For creating a correspondence between a command code and a function key, data may be entered into the universal remote control 10 that functions to identify an intended target appliance by its type and make (and sometimes model). Such data allows the universal remote control 10 to transmit recognizable command codes in the format appropriate for such identified appliances. Typically, intended target appliances for function key actuations are identified for each operational mode of the universal remote control 10. Generally a universal remote control has selectable operational modes such as “TV,” “AUX,” “VCR,” “PVR,” “CBL,” “Home Theater,” etc. where each operational mode also has a remote control user interface that includes one or more appropriate functions keys. Since methods for using data to set up the various operational modes of a universal remote control are well-known, such methods need not be described in greater detail herein. Nevertheless, for additional information pertaining to setup procedures, the reader may turn to U.S. Pat. Nos. 4,959,810, 5,614,906, and 6,225,938. It will also be appreciated that the universal remote control 10 may be set up to command an appliance by being taught the command codes needed to command such appliance as described in U.S. Pat. No. 4,623,887. Still further, it will be understood that command codes may pre-stored in the universal remote control 10 or the universal remote control 10 may be upgradeable.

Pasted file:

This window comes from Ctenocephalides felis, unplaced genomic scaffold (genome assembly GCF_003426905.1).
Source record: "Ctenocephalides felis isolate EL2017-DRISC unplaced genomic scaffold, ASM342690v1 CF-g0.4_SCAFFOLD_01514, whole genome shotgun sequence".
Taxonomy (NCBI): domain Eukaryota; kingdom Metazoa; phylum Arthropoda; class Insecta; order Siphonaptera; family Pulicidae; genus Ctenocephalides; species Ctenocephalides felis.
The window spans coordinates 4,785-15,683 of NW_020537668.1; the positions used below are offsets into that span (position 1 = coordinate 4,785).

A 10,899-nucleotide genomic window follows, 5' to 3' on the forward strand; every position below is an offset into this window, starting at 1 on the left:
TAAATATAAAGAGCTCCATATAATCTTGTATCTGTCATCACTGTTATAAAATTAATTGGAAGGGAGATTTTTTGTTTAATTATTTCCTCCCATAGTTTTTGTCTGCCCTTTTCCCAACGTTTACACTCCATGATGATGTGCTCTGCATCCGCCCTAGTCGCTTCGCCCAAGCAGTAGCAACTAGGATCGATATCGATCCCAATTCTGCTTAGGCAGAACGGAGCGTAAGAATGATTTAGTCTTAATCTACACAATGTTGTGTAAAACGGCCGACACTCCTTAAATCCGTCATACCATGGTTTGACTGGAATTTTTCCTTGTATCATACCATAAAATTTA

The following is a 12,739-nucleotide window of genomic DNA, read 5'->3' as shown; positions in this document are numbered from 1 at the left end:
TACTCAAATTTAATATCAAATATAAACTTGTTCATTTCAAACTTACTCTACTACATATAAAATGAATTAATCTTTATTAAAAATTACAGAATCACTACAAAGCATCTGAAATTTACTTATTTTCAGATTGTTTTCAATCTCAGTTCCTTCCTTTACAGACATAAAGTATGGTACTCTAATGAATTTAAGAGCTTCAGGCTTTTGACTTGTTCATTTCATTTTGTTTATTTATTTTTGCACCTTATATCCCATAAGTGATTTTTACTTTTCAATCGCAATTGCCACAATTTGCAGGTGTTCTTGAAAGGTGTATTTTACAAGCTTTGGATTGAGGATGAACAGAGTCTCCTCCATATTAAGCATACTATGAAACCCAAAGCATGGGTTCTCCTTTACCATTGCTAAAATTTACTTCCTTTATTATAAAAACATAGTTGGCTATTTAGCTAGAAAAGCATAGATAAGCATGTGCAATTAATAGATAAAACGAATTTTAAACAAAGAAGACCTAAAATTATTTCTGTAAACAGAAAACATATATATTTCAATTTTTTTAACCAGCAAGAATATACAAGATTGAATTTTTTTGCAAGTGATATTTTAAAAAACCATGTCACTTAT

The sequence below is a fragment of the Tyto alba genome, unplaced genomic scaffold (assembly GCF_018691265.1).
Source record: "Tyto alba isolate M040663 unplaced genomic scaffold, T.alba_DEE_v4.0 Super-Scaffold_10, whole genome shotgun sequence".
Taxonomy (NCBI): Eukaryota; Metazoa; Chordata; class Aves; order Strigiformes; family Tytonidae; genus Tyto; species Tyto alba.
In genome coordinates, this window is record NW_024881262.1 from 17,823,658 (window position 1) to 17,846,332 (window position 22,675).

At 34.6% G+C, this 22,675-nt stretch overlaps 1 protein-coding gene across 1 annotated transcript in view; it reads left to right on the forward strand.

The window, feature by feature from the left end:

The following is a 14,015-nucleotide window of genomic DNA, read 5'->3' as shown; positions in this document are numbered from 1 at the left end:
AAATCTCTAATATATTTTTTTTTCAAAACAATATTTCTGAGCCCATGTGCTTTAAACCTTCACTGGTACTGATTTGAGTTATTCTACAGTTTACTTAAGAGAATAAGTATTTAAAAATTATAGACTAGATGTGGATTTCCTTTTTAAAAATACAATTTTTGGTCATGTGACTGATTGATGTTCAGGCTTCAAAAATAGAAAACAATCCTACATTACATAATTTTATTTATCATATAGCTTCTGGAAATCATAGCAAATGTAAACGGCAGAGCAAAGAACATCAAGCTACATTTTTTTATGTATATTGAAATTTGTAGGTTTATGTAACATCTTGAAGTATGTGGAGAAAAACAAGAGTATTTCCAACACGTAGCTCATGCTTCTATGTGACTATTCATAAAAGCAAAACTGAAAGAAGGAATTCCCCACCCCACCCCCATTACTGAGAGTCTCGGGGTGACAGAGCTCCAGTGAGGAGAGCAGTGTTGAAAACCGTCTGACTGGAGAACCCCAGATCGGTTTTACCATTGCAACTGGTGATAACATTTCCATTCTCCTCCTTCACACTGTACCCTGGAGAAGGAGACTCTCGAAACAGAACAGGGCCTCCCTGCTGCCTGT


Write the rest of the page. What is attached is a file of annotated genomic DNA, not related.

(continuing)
By way of further example, FIG. 4A-4C illustrates exemplary remote control user interface pages having logically grouped function keys. While the illustrated remote control user interface pages are part of the set of remote control user interfaces pages in the “TV” operational mode, it will be appreciated that these remote control user interface pages may also be included as part of a set of remote control user interface pages in other operational modes. In this regard, the user may be informed to the fact that the remote control is in the “TV” operational mode by means of a displayed label 40. Furthermore, function keys 42 and 44 or the like may be provided to allow a user to scroll to and/or select other operational modes for the universal remote control 10. Still further, a scrolling mechanism 46 or the like may be provided to allow a user to navigate between various remote control user interface pages in an operational mode remote control user interface page set.

More specifically, FIG. 4A illustrates a remote control user interface page having a logical grouping of function keys for commanding numeric driven functions, e.g., to command a TV, VCR, STB, DVD player, CD player, or the like to tune to a specific channel or track. Similarly, FIG. 4B illustrates a remote control user interface page having a logical grouping of function keys for commanding transport functions, e.g., to command a VCR, DVD player, CD player, or the like to perform a play, fast forward, rewind, stop, pause, etc. function. Still further, FIG. 4C illustrates a remote control user interface page having a logical grouping of function keys for commanding menu driven functions, e.g., to command a TV, VCR, STB, DVD player, CD player, SAT tuner, or the like to call up and to then navigate a menu, programming guide, etc.